Bezos-backed electric carmaker Rivian in biggest US float since Facebook

Company was briefly worth over £100bn after flotation, more than Ford or General Motors

The Jeff Bezos-backed electric carmaker Rivian has raised more than $11bn in a stock market sale that briefly valued the company at more than $100bn in one of the world’s biggest ever floats.

The share sale on Wednesday was the largest since Facebook in 2012 and valued Rivian higher than Ford or General Motors, even though before the sale the company revealed it had lost more than $2bn since the start of last year and had delivered just 53 vehicles by the end of last month. It plans to deliver 1,000 by the end of the year.

Backed by investors including Amazon, Ford and the Saudi investment firm Abdul Latif Jameel, which made its fortune in oil, the share sale is further proof of investors’ appetite for the electric vehicle market. Rivian is setting itself up as a rival to Elon Musk’s Tesla, which is worth more than $1tn.

Rivian announced late on Tuesday that its shares would start trading at $78 each, significantly above the $52 a share lower end of the range it had first targeted. When the shares started trading on the Nasdaq stock market they were priced at $106, valuing the company at $90bn, but rose in early trading, pushing Rivian’s value past $100bn before ending the day worth $86bn.

More than 20 investment banks are involved in running the sale, led by Morgan Stanley, Goldman Sachs and JP Morgan.

The raised price reflects the huge demand for shares in electric carmakers on the day that a series of auto companies and countries pledged to move away from fossil fuels by 2040 or earlier at the Cop26 climate conference in Glasgow.

The surge in interest has propelled Tesla, the electric car pioneer, into the ranks of the world’s trillion-dollar public companies.

Unlike Tesla, Rivian is yet to record meaningful revenues, let alone profits. It revealed losses over 2019 and 2020 of $1.4bn plus borrowing of $2.5bn when it filed for the offering in October.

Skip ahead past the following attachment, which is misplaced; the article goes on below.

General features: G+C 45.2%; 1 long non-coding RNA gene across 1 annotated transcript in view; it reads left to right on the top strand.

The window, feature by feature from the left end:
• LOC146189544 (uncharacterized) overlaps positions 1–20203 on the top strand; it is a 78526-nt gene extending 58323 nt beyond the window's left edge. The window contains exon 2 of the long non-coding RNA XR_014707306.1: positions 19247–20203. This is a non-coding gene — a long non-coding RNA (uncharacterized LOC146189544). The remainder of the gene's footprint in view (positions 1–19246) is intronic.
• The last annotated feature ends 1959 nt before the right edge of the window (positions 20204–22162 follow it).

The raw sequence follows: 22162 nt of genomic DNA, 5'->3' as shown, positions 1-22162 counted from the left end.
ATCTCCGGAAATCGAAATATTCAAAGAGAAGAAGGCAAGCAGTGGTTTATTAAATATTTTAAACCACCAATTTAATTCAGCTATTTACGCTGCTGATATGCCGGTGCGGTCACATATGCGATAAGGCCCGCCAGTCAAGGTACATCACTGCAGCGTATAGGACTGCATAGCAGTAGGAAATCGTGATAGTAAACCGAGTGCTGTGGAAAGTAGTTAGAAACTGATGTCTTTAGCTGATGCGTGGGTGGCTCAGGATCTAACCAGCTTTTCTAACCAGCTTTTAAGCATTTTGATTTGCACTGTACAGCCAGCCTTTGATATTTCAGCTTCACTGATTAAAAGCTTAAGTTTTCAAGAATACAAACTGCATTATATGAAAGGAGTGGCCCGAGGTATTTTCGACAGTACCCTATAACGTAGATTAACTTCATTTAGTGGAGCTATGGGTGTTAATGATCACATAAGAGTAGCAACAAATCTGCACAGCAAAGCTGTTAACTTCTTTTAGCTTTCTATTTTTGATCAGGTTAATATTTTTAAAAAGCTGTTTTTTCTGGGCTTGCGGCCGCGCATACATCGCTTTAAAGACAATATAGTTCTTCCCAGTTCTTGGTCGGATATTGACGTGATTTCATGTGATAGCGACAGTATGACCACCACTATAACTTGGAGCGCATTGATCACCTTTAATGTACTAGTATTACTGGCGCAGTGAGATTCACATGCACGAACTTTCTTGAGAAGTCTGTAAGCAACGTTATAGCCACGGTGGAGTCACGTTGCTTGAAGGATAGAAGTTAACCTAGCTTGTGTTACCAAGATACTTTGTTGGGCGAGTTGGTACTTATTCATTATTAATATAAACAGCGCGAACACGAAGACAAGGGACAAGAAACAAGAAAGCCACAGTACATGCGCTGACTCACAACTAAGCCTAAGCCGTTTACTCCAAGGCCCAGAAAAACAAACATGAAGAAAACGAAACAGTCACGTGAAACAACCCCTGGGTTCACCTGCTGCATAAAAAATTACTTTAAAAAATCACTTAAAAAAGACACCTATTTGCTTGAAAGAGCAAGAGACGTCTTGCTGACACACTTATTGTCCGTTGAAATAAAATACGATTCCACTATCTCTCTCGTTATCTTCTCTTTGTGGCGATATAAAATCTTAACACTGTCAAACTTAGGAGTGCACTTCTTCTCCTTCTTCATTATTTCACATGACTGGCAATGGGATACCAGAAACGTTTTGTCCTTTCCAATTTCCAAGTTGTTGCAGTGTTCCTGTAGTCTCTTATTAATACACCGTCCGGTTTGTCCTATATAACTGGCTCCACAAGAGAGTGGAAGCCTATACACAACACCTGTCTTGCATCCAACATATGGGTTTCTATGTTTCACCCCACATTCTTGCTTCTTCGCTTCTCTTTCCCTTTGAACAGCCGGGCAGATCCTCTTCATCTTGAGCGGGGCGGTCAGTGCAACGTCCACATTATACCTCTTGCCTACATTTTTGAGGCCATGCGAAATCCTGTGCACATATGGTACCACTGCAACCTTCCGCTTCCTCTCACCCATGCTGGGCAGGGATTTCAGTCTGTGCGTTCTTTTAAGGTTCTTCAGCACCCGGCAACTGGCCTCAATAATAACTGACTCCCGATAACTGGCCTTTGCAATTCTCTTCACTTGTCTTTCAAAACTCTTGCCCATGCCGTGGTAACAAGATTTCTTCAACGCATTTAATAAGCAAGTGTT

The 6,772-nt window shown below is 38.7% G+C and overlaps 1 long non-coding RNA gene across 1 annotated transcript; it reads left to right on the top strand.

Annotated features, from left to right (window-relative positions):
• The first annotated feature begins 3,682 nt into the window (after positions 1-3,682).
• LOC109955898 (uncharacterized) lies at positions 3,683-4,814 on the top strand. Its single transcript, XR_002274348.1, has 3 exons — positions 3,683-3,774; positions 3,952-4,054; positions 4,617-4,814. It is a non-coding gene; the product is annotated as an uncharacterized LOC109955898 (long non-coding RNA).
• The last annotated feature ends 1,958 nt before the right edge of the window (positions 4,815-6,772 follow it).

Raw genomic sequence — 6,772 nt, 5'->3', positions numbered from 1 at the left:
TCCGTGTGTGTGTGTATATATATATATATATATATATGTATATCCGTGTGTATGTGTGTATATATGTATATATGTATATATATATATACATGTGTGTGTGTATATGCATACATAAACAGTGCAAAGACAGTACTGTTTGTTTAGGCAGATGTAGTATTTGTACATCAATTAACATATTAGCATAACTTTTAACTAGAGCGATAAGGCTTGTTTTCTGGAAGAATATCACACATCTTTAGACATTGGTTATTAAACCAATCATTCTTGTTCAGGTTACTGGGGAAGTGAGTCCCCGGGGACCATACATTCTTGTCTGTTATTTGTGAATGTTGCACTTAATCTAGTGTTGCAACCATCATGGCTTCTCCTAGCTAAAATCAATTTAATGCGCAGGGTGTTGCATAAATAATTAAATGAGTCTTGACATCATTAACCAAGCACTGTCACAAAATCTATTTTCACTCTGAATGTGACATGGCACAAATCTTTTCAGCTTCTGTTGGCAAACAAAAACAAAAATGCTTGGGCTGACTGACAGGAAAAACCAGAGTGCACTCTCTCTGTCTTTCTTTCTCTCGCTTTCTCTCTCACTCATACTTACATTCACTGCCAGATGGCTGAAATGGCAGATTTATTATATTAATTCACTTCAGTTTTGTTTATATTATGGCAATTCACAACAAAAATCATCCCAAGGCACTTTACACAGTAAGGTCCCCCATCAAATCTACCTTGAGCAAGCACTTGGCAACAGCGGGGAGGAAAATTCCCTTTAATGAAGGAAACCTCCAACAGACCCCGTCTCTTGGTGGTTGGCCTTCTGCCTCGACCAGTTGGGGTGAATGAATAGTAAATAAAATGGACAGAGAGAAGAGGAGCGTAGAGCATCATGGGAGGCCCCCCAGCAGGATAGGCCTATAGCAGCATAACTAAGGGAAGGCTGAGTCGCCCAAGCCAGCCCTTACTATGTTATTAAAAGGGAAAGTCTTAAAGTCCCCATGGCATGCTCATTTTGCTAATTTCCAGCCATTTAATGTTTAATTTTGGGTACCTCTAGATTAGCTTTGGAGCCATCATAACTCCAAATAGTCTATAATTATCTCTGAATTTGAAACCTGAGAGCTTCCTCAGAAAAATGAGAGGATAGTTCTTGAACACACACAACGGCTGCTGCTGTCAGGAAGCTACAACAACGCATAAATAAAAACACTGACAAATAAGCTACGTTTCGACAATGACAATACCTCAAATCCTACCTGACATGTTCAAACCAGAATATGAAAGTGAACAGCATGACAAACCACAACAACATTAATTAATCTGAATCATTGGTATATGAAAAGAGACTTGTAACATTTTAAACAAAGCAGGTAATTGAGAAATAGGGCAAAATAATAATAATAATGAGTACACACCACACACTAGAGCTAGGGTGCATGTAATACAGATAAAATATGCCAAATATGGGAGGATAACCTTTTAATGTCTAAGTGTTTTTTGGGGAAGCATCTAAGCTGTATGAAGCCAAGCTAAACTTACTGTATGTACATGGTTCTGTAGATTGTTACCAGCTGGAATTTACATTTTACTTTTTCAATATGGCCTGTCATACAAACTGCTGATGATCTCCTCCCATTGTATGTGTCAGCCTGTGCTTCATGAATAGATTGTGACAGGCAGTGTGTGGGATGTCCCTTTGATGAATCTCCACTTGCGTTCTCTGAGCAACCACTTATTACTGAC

However, Rivian has the advantage of backing from Amazon, founded by Bezos, the world’s second-richest person after the Tesla boss, Elon Musk.

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The company was launched in 2009 by RJ Scaringe, a 38-year-old entrepreneur with a doctorate in mechanical engineering from the Massachusetts Institute of Technology. Scaringe owns a relatively small 1.7% of the company but has options to buy more shares that could catapult him into the ranks of the super-rich if the company proves a hit with investors.

The share sale opens the latest round in the rivalry between Musk and Bezos. Amazon owns 20% of Rivian, and Bezos rode in one of the company’s prototype electric SUVs to the launchpad of his spacecraft in July, in effect providing advertising for the carmaker.

Amazon has committed to buying 100,000 electric delivery vehicles from the startup by 2025.

Rivian’s debut product, the R1, will be available in pickup or SUV varieties, competing with Tesla’s Model X and electric SUVs from older manufacturers such as Ford and Audi as well as from newer entrants including the US’s Fisker and Canoo, and China’s NIO.

Rivian will manufacture the R1 and commercial vans at a factory in Normal, Illinois. However, Irvine in California is home to the car’s engineering and design, including crucial work on propulsion and battery technology.

The company could make revenues of between $20bn and $25bn by 2025 if it can produce 350,000 vehicles annually at that plant, according to Chris McNally, an automotive analyst at Evercore ISI investment bank.


Dominic Rushe in New York and Jasper Jolly in London

The GuardianTramp

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